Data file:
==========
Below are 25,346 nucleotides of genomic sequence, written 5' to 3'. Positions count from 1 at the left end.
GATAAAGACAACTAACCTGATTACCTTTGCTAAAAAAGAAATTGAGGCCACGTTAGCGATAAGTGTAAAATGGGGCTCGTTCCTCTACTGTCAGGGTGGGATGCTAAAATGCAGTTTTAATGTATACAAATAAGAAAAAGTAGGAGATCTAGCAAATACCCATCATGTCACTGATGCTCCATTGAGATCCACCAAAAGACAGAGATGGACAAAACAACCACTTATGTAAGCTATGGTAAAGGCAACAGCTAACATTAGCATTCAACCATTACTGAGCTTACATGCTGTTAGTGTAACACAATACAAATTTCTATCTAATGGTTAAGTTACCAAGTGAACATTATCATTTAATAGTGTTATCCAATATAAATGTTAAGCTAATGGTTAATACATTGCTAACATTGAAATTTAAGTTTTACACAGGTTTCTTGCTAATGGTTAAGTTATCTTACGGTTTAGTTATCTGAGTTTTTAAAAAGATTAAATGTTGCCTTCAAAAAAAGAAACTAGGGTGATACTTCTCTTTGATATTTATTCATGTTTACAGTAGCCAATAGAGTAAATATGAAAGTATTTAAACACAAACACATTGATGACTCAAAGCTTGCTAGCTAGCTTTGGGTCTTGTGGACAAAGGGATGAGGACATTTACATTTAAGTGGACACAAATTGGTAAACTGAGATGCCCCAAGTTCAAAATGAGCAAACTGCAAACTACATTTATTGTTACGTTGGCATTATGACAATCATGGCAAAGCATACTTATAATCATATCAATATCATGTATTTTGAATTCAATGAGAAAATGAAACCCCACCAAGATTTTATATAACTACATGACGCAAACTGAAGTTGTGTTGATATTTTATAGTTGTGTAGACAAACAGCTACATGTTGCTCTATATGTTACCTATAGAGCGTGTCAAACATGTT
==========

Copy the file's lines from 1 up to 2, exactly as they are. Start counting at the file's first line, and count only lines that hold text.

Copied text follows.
Below are 25,346 nucleotides of genomic sequence, written 5' to 3'. Positions count from 1 at the left end.
GATAAAGACAACTAACCTGATTACCTTTGCTAAAAAAGAAATTGAGGCCACGTTAGCGATAAGTGTAAAATGGGGCTCGTTCCTCTACTGTCAGGGTGGGATGCTAAAATGCAGTTTTAATGTATACAAATAAGAAAAAGTAGGAGATCTAGCAAATACCCATCATGTCACTGATGCTCCATTGAGATCCACCAAAAGACAGAGATGGACAAAACAACCACTTATGTAAGCTATGGTAAAGGCAACAGCTAACATTAGCATTCAACCATTACTGAGCTTACATGCTGTTAGTGTAACACAATACAAATTTCTATCTAATGGTTAAGTTACCAAGTGAACATTATCATTTAATAGTGTTATCCAATATAAATGTTAAGCTAATGGTTAATACATTGCTAACATTGAAATTTAAGTTTTACACAGGTTTCTTGCTAATGGTTAAGTTATCTTACGGTTTAGTTATCTGAGTTTTTAAAAAGATTAAATGTTGCCTTCAAAAAAAGAAACTAGGGTGATACTTCTCTTTGATATTTATTCATGTTTACAGTAGCCAATAGAGTAAATATGAAAGTATTTAAACACAAACACATTGATGACTCAAAGCTTGCTAGCTAGCTTTGGGTCTTGTGGACAAAGGGATGAGGACATTTACATTTAAGTGGACACAAATTGGTAAACTGAGATGCCCCAAGTTCAAAATGAGCAAACTGCAAACTACATTTATTGTTACGTTGGCATTATGACAATCATGGCAAAGCATACTTATAATCATATCAATATCATGTATTTTGAATTCAATGAGAAAATGAAACCCCACCAAGATTTTATATAACTACATGACGCAAACTGAAGTTGTGTTGATATTTTATAGTTGTGTAGACAAACAGCTACATGTTGCTCTATATGTTACCTATAGAGCGTGTCAAACATGTT